Editors’ note: This article is the third installment in our Still at War symposium, which can be accessed here

In the first year of the Biden administration, the United States has wound down elements of its military operations against ISIS, al-Qaeda, and certain affiliates – commonly referred to as the “war on terror” – notably completing the withdrawal of U.S. forces from Afghanistan and significantly reducing airstrikes in Somalia. At the same time, the administration continues to conduct occasional strikes, including in Syria and Somalia, and has left in place much of the legal, institutional, and physical infrastructure that underpin this decades-long conflict. A future president – or this one – therefore would have the necessary tools to once again unilaterally ramp up hostilities, just as prior administrations of both parties dramatically expanded the conflict by stretching the 2001 Authorization for Use of Military Force (2001 AUMF) to apply to a broad array of actors and locales. One region where this could happen is the Sahel, where limited U.S. operations continue, generally in support of partner forces, although it is unclear whether there is any direct threat of external attacks against the United States by the groups U.S. partners are fighting. Despite the lack of clarity regarding core U.S. national security interests, the pieces remain in place for an expansion of the war on terror in the Sahel should this or a future administration so decide.

A Brief History of the Ever Expanding AUMF

As detailed in the Crisis Group report, Overkill, the spread of the war on terror has for two decades been driven by the executive branch.

The 2001 AUMF authorizes the president to use force against those “nations, organizations, or persons he determines planned, authorized, committed, or aided the terrorist attacks that occurred on September 11, 2001, or harbored such organizations or persons.” Although Congress clearly intended the authorization to apply to the perpetrators of the 9/11 attacks and those that harbored them, namely al-Qaeda and the Taliban, the executive branch has relied on creative interpretations to effectively sever that connection and to unilaterally stretch the 2001 AUMF.

Such interpretations have included the theory spawned by the executive branch during the George W. Bush and Barack Obama administrations that the 2001 AUMF authorizes force against “associated forces” of al-Qaeda—an elastic term that does not appear in the statute itself. (Congress eventually endorsed the concept of associated forces in the National Defense Authorization Act for Fiscal Year 2012 (2012 NDAA), but did not speak to the executive’s assessment of which groups so qualify). Although the executive branch used the concept of “associated forces” early on in order to justify the detention of non-al-Qaeda, non-Taliban detainees at Guantanamo Bay, it later repurposed the concept in order to use lethal force against groups far removed Afghanistan’s battlefields such as Al Shabaab in Somalia.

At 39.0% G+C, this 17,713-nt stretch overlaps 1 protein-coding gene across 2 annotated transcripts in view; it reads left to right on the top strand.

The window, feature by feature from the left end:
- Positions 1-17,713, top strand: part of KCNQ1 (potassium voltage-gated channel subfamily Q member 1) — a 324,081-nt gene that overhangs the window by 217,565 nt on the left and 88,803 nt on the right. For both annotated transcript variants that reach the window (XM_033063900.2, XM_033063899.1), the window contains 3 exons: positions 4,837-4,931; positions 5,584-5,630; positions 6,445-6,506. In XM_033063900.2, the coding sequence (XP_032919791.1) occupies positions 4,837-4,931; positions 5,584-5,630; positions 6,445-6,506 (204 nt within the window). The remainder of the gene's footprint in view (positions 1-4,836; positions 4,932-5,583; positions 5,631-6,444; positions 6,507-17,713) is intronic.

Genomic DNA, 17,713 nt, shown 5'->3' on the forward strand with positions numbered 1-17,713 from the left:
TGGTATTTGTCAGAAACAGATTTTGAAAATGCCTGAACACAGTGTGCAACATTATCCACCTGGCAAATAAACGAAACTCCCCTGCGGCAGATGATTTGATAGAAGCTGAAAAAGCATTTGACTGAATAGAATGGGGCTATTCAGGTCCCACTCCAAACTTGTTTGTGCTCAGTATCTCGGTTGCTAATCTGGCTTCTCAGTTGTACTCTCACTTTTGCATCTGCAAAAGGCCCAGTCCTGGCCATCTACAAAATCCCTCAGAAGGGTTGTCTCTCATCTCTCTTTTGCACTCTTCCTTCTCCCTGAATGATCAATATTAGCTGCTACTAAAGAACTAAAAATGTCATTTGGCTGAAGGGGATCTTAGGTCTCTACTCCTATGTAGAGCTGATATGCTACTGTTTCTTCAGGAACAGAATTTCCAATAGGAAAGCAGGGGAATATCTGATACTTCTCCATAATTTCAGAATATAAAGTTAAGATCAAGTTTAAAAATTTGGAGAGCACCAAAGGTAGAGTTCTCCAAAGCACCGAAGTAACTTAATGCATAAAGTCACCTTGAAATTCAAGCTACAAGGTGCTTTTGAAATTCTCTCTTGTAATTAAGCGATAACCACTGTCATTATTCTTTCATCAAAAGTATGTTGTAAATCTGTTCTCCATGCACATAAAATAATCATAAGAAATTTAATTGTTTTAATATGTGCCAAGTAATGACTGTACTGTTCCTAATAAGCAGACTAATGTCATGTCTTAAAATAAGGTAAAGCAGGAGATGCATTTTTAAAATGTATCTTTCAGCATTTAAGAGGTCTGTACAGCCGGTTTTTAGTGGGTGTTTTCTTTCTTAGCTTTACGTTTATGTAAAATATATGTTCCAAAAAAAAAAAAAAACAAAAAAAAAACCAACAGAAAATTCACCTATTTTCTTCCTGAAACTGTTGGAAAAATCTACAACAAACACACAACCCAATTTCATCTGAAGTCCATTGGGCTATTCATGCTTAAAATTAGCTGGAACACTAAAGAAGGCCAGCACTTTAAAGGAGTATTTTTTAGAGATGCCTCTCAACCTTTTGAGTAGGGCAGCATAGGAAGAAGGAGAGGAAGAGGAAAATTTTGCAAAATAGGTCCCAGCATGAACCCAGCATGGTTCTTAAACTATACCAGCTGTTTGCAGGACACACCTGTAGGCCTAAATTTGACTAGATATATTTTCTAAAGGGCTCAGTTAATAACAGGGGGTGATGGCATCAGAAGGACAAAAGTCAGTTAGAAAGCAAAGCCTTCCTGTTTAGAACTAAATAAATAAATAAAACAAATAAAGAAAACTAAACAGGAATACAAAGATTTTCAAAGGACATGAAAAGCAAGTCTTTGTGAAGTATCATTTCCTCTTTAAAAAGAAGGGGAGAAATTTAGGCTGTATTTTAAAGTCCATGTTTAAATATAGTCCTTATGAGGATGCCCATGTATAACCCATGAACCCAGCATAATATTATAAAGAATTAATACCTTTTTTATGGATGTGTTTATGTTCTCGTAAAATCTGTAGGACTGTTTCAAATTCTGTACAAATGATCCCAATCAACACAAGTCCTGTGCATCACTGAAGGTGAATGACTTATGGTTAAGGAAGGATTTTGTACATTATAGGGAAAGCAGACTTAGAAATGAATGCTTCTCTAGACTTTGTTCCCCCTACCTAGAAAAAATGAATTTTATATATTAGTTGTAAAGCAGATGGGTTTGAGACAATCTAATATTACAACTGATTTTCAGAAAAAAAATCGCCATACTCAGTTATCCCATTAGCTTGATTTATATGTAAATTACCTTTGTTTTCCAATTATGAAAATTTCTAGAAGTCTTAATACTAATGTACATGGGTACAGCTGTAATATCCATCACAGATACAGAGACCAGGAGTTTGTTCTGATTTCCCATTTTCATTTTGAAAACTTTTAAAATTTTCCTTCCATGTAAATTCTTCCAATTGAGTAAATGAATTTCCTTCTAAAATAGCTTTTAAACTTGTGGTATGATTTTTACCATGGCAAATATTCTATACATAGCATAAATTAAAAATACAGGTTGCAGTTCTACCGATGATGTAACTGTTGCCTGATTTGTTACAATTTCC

The Obama administration innovated further when it concluded that the AUMF authorizes the use of force against the Islamic State even though the group split from al Qaeda and therefore does not appear to fit within the definition of associated forces. The Trump administration subsequently used these theories to include new “associated forces,” such as al-Qaeda in the Islamic Maghreb (AQIM) as well as Islamic State affiliates in Yemen and Somalia, into the 2001 war authorization’s scope.

At the same time, during the Obama and Trump administrations U.S. special operations forces deployed on what are described as “advise, assist, and accompany” operations in a number of African countries have quietly expanded the war on terror’s scope from the ground up. These operations were sometimes conducted in connection with a statute – 10 U.S.C. §127e – that authorizes the Pentagon to spend appropriated funds in support of foreign counterterrorism forces, including irregular groups or individuals. Although not a use of force authorization, according to a former U.S. official, in practice the Pentagon used 127e to create “clear, unambiguous proxies of the United States,” which U.S. forces could then partner with on combat operations.

With limited consultation even within the executive branch, these forces engaged in ground combat and sometimes called in airstrikes, often under the rubric of self-defense or collective self-defense of local partner forces. (Such “self-defense” strikes were exempt from the higher-level approval procedures for strikes imposed by the counterterrorism policy frameworks of the Obama and Trump administrations.) Across Africa, the executive branch failed to report many of these incidents of “collective self-defense” to Congress as seemingly required by the War Powers Resolution for actions taken without prior congressional authorization (that is relying only on the authority of Article II of the Constitution). Instead, as with al-Shabab in Somalia, the executive branch has sometimes adopted a “shoot first and apply the AUMF later” approach, whereby legally questionable combat operations, including airstrikes, are then deemed retroactively to have been covered by the 2001 AUMF.